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1968: The Assassination of Robert Francis Kennedy I

Introduction: A Moment in Time, 1968: A special series on the 40th anniversary of a year of upheaval, in a world seemingly out of control.

Content: In the wake of Eugene McCarthy’s unexpectedly strong showing in the March 1968 New Hampshire primary, Senator Robert F. Kennedy of New York, former Attorney General and brother of slain President Kennedy, seeing political opportunity, entered the race for the Democratic nomination. Approaching the contest with the energy that attended nearly all the enterprises of that generation of Kennedys, after several months of nonstop campaigning, he was beginning to show his age, a characteristic optimism tempered by weariness. He was now the patriarch of the extended Kennedy clan, plus he and Ethyl had a huge family of their own. On one occasion he told reporters “If I lose, I’ll go home and raise the next generation of Kennedys”. With 11 children he was well on the way to creating that on his own.

 

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Muslim Conquest of Spain II

Lead: Following the expansionist inclination of the Umayyad caliphate of Damascus, evangelical Islam by 714 had conquered almost all of the Iberian peninsula. In Spain they created a brand new society.

Intro. : A Moment in Time with Dan Roberts.

Content: Disunity among Christians, powerful armies, and a sense of spiritual inevitability compelled the armies of God north through Spain and into central France. Everywhere Islam swept all before it. Not until the Christian Franks outflanked and defeated the Muslims at the first Battle of Poitiers in 732, did the Islamic tide recede and retreat.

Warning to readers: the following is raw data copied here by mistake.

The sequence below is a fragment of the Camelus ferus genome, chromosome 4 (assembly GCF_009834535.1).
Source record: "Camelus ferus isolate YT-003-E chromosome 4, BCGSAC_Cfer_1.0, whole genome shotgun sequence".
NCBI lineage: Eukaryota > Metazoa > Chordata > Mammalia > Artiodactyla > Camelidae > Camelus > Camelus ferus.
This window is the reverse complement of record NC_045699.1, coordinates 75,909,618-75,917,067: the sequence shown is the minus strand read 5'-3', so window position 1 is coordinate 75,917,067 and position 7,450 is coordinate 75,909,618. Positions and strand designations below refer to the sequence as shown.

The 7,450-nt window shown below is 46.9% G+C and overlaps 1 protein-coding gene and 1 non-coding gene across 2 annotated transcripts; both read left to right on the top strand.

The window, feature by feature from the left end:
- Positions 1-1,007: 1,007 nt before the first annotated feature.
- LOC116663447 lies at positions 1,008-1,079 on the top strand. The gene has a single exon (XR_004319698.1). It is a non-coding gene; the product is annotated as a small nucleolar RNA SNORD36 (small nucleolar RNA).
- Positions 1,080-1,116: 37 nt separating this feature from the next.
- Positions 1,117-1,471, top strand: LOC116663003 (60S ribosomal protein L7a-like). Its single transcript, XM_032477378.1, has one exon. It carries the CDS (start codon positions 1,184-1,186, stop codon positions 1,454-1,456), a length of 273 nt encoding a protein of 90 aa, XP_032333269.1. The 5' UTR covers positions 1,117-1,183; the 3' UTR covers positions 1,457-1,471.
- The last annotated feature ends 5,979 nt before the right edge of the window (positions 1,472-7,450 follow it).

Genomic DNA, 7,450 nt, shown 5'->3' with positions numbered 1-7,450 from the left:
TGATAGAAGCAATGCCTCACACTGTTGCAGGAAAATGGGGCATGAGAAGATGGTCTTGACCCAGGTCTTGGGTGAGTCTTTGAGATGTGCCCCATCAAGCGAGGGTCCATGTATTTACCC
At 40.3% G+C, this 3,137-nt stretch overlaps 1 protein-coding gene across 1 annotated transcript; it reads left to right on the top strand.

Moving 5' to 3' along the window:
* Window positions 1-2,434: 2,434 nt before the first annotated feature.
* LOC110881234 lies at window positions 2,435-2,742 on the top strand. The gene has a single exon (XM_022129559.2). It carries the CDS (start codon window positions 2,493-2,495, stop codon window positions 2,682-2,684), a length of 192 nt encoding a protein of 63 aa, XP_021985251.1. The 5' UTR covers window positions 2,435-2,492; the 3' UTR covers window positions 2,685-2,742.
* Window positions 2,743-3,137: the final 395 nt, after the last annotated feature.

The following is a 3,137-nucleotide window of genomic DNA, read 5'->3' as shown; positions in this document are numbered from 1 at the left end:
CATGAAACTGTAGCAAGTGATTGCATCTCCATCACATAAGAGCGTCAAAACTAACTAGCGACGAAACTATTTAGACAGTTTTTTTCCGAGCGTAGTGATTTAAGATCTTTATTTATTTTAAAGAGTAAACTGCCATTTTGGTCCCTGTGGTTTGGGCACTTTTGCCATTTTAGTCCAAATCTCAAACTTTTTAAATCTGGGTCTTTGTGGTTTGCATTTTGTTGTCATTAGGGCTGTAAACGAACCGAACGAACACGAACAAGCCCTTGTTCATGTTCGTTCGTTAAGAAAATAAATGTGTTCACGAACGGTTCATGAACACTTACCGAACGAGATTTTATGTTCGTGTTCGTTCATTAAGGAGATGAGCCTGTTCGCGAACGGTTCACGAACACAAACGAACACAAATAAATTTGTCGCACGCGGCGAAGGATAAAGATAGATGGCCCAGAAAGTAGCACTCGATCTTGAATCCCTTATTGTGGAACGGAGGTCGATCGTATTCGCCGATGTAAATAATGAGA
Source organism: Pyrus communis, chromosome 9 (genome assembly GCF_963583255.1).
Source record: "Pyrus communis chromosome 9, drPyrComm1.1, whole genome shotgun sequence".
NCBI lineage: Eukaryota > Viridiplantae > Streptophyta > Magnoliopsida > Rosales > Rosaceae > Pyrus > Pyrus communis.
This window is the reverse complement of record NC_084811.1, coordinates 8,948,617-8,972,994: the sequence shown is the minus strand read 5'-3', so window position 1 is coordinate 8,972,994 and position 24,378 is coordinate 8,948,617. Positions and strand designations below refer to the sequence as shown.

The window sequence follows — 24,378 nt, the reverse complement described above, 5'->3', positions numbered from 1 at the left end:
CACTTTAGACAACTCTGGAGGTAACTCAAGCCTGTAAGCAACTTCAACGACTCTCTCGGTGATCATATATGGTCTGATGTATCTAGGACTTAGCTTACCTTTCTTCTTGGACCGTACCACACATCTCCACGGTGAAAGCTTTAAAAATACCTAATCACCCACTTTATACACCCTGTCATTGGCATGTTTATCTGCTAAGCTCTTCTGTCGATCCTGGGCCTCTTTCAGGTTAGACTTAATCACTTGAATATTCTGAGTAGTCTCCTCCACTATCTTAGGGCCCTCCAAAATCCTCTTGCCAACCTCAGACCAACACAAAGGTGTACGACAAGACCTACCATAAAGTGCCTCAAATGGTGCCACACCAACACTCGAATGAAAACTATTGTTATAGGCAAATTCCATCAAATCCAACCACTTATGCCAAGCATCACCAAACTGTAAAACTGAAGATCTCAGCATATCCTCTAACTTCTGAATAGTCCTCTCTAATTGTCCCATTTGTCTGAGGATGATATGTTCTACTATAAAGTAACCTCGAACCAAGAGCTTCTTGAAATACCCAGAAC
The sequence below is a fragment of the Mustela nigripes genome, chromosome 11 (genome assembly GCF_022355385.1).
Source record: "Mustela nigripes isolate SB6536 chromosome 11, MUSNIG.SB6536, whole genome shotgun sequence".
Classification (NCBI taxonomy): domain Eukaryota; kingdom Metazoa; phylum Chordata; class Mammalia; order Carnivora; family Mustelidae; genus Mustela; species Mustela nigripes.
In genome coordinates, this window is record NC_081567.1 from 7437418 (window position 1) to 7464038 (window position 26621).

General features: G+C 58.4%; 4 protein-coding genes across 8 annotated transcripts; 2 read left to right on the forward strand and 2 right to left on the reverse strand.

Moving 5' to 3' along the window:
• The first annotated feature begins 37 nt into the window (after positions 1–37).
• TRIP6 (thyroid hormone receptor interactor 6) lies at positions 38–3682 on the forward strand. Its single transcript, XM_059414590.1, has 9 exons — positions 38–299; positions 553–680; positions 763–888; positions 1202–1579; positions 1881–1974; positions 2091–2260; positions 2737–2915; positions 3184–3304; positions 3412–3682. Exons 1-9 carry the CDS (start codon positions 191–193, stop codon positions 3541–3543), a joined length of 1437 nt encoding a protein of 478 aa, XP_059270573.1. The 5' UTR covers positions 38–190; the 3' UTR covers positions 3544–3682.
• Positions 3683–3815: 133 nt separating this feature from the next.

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Muslim Conquest of Spain I

Lead: The expansion of Islam in the centuries after the Prophet Muhammad’s death flowed east to India and west to the Visigothic kingdom on the Iberian Peninsula. Spain had powerful Moorish rule for more than seven centuries.

Intro.: A Moment in Time with Dan Roberts.

Content: From 712 to 1492 some part of Spain was under Muslim control. At high tide, Arabs ruled almost all of Iberia. In the end, only Granada, dominated by the massive Alhambra fortress, could resist the Reconquista, the re-conquest of the peninsula, led finally by Christian forces united under Ferdinand and Isabella. The city surrendered in the year Spain turned its attention outward and sent Christopher Columbus on his journey to a new world.
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Marie Sklodowska Curie

Lead: Winner of two Nobel prizes, the French physicist Marie Curie, born Maria Sklodowska near Warsaw, Poland, helped advance the understanding of radioactive substances.

Intro.: A Moment in Time with Dan Roberts.

Content: Learning was a lifetime passion for Marie Curie. Her parents lived and taught in a private school and as a child she demonstrated a remarkable memory in academic matters but hers was not a purely abstract scholarship. During Maria's childhood, her native Poland could not be found on the maps of eastern Europe. For centuries Polish territory had been parceled out to hostile neighbors and in 1863, due to an abortive revolt, Poland had become little more than a Russian province. The Polish language was suppressed. As a teenager she took part in the secret nationalist "free university" where she taught the Polish language to women workers.